The EVAP system is sealed and the most common components that can cause a leak are the gas cap, vent valve, and purge valve and the hoses and connectors, see the diagram below. The first thing to check with this code is the gas cap. If it is left open or loose, close it tight and the "Check Engine" light should reset itself after a few drive cycles. Sometimes the gas cap itself can go bad. Have a closer look at it, if there is visible damage to the cap or its rubber gasket, it must be replaced. If no obvious problem is found, the next step is to take your car to a mechanic or your dealer. Typically to find a leak, a mechanic would need to test the entire EVAP system using an advanced scan tool and the testing equipment known as a 'smoke machine'. The "smoke machine" (see the photo) pushes the "smoke" through the system, so that any leak can be visually detected.

How the EVAP system vent control works

Evaporative System (EVAP) diagram EVAP system simplified diagram
The Evaporative System (EVAP) traps the fuel vapors from the gas tank and temporarily stores them in the charcoal canister. When the engine is running and other conditions allow, the fuel vapors are purged from the charcoal canister into the engine to be burned. The Evaporative System is sealed and there are a number of sensors that allow the engine computer to detect a leak. The diagnostic trouble code P0455 - Evaporative Emission System Leak Detected (Large Leak) means that the engine computer has detected a large EVAP system leak.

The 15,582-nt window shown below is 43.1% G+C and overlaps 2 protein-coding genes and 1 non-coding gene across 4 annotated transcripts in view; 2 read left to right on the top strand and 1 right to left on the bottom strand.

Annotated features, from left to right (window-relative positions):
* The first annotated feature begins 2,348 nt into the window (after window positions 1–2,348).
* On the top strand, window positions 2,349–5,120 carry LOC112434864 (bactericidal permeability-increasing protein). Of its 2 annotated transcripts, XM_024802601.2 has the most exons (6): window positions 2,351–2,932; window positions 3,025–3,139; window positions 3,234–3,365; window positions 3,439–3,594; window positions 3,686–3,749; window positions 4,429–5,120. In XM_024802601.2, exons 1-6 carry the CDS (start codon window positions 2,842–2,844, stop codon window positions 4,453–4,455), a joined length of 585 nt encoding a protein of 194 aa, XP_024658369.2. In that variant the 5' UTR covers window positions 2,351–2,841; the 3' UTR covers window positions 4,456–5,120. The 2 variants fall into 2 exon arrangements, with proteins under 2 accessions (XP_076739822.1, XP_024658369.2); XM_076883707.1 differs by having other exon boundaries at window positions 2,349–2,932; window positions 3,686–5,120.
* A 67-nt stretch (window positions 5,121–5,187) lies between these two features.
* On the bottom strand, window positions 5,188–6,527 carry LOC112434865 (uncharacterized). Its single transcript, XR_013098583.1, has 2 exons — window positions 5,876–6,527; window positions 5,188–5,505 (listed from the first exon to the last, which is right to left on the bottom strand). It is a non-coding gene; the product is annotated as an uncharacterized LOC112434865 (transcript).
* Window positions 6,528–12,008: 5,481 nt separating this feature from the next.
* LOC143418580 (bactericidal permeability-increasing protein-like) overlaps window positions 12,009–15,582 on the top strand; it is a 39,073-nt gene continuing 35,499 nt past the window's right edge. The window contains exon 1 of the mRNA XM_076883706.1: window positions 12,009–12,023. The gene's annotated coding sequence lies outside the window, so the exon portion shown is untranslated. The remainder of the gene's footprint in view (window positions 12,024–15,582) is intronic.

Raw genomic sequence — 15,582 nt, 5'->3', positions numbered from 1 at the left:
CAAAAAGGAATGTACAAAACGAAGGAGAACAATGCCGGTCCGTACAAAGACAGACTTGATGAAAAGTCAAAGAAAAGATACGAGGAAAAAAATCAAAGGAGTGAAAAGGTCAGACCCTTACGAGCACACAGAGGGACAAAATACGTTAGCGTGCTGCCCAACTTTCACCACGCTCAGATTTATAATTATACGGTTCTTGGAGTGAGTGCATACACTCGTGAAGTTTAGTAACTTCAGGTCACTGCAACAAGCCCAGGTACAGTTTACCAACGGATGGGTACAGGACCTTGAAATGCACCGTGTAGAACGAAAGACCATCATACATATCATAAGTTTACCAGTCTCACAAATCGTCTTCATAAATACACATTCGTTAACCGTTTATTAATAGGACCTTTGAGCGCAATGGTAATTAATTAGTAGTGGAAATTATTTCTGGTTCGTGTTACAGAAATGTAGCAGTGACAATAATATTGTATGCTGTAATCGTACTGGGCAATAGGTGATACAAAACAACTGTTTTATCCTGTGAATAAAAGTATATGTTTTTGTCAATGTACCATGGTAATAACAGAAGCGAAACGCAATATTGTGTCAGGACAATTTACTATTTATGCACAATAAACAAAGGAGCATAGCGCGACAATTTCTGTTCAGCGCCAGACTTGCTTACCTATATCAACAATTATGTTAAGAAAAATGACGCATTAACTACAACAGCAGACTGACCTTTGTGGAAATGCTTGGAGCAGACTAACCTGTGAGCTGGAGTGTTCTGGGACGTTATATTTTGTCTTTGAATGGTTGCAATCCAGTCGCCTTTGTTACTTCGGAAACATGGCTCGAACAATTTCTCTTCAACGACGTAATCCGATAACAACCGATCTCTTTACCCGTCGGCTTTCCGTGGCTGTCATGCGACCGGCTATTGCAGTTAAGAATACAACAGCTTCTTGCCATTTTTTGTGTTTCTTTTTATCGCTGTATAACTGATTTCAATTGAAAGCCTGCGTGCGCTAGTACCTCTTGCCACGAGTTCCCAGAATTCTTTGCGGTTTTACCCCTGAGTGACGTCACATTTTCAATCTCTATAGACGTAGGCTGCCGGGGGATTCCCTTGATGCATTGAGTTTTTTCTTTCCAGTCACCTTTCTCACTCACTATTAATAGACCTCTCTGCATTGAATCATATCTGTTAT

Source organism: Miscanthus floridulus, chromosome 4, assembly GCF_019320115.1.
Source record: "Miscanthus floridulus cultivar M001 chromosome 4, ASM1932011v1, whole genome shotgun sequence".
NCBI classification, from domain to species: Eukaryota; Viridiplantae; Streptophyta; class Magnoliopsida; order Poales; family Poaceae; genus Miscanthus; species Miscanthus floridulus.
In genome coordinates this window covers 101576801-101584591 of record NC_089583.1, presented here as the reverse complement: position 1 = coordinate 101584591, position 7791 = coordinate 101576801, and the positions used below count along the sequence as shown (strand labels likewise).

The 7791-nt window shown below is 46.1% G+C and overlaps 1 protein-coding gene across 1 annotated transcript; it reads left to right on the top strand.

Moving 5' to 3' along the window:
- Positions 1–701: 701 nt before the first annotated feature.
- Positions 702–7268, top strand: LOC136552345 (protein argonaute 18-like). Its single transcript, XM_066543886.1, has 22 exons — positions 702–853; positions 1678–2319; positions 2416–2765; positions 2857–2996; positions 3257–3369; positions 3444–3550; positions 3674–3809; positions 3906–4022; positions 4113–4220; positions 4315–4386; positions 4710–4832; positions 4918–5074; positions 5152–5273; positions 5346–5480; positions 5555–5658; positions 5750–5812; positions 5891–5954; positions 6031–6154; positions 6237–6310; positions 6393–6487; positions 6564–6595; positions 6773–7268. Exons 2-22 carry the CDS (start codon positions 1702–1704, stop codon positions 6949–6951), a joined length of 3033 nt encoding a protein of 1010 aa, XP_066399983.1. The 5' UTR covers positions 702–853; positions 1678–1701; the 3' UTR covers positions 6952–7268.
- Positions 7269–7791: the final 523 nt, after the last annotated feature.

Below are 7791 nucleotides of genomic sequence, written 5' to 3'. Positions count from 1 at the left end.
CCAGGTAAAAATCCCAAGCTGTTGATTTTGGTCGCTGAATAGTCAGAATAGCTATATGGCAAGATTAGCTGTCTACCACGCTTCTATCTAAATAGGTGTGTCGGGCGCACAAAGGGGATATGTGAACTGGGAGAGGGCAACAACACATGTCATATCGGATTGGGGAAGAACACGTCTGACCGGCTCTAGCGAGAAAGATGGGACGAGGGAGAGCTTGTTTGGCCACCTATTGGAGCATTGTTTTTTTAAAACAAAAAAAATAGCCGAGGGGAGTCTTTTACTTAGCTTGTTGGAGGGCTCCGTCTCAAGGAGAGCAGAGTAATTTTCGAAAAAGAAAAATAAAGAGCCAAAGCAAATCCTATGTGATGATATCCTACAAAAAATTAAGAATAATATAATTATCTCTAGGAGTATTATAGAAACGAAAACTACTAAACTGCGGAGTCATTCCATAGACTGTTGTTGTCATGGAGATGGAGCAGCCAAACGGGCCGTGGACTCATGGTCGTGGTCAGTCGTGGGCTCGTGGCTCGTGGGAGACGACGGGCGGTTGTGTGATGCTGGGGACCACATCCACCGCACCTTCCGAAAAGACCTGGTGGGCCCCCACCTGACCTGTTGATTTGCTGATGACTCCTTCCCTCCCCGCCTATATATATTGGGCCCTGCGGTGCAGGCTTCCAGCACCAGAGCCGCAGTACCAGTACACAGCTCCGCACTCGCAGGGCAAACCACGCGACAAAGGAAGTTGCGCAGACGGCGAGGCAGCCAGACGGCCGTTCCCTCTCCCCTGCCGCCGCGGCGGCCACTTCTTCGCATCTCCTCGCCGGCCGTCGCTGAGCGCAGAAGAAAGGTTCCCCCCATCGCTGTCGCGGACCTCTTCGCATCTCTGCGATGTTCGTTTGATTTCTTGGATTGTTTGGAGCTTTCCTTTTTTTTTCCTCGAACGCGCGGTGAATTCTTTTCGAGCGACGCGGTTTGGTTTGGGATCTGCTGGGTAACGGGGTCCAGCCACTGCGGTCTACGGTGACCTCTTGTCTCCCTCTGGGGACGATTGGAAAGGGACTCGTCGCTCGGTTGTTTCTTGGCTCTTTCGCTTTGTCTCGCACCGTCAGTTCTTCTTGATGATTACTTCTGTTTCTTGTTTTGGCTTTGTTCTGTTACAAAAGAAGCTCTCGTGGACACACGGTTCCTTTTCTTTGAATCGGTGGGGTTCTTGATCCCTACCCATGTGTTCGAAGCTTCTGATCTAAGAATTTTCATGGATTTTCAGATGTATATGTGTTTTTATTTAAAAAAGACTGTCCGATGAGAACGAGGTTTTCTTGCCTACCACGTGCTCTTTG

Q: I left the gas cap open in my car and the Check Engine light came on. I just closed the gas cap properly, but the light is still on. Any thoughts?

A: It may take a couple drive cycles for the light to reset itself after the gas cap was closed properly. This is because the vehicle's emission system runs self tests when the car is driven at a steady speed for some time. If the Check Engine light stays on after a couple days of driving, have your car checked.

Q: I have Nissan Rogue and my Check Engine light is on. I had it scanned at the auto parts store and the code is P0455. What could it be?

A: The code P0455 means an EVAP system leak detected. As always, check the gas cap first. A common problem in this vehicle is a bad vent control valve. It's installed at the charcoal canister at the back of the car, close to the right rear wheel. Your mechanic can easily check it. It's a solenoid valve that closes when the voltage is applied. If the vent control valve is bad, make sure to use the new updated part from Nissan, it's not very expensive and is easy to install.

Q: The check engine light came on in my 2003 Dodge Durango. I had it scanned at AutoZone, the code is P0455. I already checked my gas cap and it's tight. The truck drives fine. What could it be?

A: One particular area that often causes an EVAP leak in these trucks is a cracked rubber hose near the EVAP service port. It's located on the driver side in the engine compartment; the service port is that "T" connection with the little green cap. If the problem is not there, take your truck to a repair shop to have the EVAP system tested with the smoke machine. It may cost from $40 to $110, but it works pretty well for detecting EVAP leaks.